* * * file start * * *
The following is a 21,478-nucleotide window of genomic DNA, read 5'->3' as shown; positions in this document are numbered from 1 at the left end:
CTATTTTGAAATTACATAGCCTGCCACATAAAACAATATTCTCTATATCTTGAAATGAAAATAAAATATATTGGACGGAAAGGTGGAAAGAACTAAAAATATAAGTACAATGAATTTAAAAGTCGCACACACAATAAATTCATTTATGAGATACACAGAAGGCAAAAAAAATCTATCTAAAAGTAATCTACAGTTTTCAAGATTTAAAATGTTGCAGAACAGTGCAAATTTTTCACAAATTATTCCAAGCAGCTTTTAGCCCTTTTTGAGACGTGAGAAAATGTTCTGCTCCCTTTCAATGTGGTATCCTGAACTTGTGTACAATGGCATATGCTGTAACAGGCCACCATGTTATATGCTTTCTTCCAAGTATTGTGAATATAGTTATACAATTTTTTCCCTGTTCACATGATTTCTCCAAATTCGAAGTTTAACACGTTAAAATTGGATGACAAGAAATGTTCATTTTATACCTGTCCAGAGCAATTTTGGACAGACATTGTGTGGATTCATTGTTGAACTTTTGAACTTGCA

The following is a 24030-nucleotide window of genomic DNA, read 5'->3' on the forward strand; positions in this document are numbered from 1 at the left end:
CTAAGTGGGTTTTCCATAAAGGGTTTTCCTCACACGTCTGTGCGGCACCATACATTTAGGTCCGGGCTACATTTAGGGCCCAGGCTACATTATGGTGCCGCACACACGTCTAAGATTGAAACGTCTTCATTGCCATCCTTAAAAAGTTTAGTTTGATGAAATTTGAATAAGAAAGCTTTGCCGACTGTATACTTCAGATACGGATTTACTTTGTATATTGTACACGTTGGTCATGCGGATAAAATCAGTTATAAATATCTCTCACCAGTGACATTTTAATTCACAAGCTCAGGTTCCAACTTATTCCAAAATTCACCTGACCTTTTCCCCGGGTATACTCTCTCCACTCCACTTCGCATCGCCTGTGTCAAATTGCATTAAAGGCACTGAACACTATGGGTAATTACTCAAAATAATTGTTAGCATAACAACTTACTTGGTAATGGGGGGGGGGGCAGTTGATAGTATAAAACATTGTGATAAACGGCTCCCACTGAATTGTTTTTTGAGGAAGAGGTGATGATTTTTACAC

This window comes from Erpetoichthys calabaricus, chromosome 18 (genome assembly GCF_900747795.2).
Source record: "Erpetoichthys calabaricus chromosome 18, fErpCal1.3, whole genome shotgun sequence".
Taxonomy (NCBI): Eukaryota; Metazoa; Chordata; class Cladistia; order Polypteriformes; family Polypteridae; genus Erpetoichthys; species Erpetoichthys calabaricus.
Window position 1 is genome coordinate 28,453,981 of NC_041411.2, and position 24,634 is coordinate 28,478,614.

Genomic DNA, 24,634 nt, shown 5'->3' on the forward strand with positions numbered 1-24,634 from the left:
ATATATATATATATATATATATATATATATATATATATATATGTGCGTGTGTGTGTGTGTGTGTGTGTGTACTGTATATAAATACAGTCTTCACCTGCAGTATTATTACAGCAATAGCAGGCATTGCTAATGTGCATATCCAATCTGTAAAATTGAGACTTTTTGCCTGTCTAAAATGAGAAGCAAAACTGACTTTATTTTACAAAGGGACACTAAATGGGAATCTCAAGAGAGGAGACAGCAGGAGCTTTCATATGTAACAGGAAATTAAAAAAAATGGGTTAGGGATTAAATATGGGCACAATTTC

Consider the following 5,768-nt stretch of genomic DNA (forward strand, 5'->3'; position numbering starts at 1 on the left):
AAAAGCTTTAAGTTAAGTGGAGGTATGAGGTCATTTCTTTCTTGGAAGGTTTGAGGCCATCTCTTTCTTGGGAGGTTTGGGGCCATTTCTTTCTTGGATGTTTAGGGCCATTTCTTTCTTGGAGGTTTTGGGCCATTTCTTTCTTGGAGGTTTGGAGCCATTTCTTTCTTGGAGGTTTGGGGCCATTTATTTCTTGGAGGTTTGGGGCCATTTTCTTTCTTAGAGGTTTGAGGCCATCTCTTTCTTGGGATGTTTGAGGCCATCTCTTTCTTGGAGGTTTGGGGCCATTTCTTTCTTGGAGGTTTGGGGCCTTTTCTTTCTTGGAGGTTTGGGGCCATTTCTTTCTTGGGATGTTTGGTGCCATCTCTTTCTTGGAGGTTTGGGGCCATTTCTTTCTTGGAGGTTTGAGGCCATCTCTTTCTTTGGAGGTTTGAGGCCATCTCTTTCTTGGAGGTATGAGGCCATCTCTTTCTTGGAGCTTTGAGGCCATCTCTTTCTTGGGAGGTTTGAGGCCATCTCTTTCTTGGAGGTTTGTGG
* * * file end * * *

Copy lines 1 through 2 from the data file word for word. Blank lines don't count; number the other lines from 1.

The following is a 21,478-nucleotide window of genomic DNA, read 5'->3' as shown; positions in this document are numbered from 1 at the left end:
CTATTTTGAAATTACATAGCCTGCCACATAAAACAATATTCTCTATATCTTGAAATGAAAATAAAATATATTGGACGGAAAGGTGGAAAGAACTAAAAATATAAGTACAATGAATTTAAAAGTCGCACACACAATAAATTCATTTATGAGATACACAGAAGGCAAAAAAAATCTATCTAAAAGTAATCTACAGTTTTCAAGATTTAAAATGTTGCAGAACAGTGCAAATTTTTCACAAATTATTCCAAGCAGCTTTTAGCCCTTTTTGAGACGTGAGAAAATGTTCTGCTCCCTTTCAATGTGGTATCCTGAACTTGTGTACAATGGCATATGCTGTAACAGGCCACCATGTTATATGCTTTCTTCCAAGTATTGTGAATATAGTTATACAATTTTTTCCCTGTTCACATGATTTCTCCAAATTCGAAGTTTAACACGTTAAAATTGGATGACAAGAAATGTTCATTTTATACCTGTCCAGAGCAATTTTGGACAGACATTGTGTGGATTCATTGTTGAACTTTTGAACTTGCA